In this chessboard of moves, what are the moves available to the new government? For one thing is sure that it does not want to erode its popularity so early in its fragile tenure. In fact it may want to further strengthen its popularity for elections to be held shortly (18 months) by enjoying the fake honeymoon on the back of freebies given by the previous government instead of the real honeymoon periods meant for tough reforms. It can finance the fiscal freebies by printing money, throwing the unpopular SBP act under the rug (finally, our economic sovereignty will be restored) and appointing a new toe the line as SBP governor as the term of the present governor ends on May 4th. A major partner of the PNG drives its strength from retail and wholesale traders-cum-hoarders. An implicit agreement may have been reached to go slow with the POS and broad basing of tax regime in exchange for releasing hoarded items. Coming weeks may witness a downward trend in food inflation, thus fulfilling the promise to the masses which may also slow down the freefall of the local currency. However, the Achilles’ heels is the CAD. A temporary reverse TTs episode (aka remittances) can flood the market with USD, strengthening the rupee. The previous government’s begging bowl has overflowed with money and re-scheduling from the Middle East and China and new begging bowl has to be designed. Another partner of the PNG is gung ho on employment creation, so any programme of privatization will be shelved. The only other route is import compression. Fiscal freebies related to Construction sector is not the mother of 22 industries but it is the mother of all imports and subsidies, e.g., via subsidized fuel as an intermediate raw material for consumption of cement, of-course with the forward linkages to employment.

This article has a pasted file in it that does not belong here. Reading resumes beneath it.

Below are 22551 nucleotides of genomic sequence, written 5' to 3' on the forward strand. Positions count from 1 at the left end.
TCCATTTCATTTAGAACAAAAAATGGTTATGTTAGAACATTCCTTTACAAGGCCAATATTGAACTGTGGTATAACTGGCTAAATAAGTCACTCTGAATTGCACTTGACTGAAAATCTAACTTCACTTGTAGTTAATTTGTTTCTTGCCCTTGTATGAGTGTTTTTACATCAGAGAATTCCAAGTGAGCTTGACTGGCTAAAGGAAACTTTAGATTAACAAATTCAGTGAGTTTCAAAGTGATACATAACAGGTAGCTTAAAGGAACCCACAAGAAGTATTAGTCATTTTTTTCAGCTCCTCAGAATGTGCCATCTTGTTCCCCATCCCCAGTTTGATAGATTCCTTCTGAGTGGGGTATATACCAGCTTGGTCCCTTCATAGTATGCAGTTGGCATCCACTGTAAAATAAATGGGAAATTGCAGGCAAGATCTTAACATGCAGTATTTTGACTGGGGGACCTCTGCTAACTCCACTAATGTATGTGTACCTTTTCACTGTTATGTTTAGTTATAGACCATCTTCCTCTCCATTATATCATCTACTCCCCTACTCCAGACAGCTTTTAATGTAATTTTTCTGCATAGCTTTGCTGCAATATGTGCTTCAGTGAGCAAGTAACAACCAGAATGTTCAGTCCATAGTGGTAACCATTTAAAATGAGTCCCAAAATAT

By observing the dynamics of exchange rate and fiscal freebies one or two years prior to the change of every government since the 1990s, the following rational phenomenon emerges. The government desperate to win power for the second term, open its floodgates of fiscal freebies along with negative real interest rates to buy votes. The rational agents smell the change early on and the demand for raw material and luxury imports goes up with the expectation that rupee value is going to be re-adjusted downwards with the change in government. This turns into a self-filling prophesy and feedback loop to falling rupee,  rising inflation and imports culminating in a CAD crisis. The quasi-casino economy also kicks in with full gear to finance the elections.

If the fundamental assumption or binding constraint made at the beginning of the article is relaxed, the future and nature of the IMF programme depends on the timeframe of elections with one exception, i.e., if the PNG experiment is successful and/or has the blessing of unknown powers, it may be worth extending it for another five years. If it is not, and elections are announced more than 6 months or less from now, the programme can end successfully with two lollipops given in between for world optics and wait for the new government to sign another ‘stabilization’ programme, as ‘structural’ reforms can wait for yet unknown geo-political/geo-strategic trump cards to appear in the future review meetings.

Dr Sajjad Akhtar, "IMF and the ‘pseudo’ national govt," Business recorder. 2022-04-13.
Keywords: Economics , Politico-economic , Raw material , Economic policy , Economic security , Political , stabilization , Pakistan , Chania , CDA , IMF , PNG , USD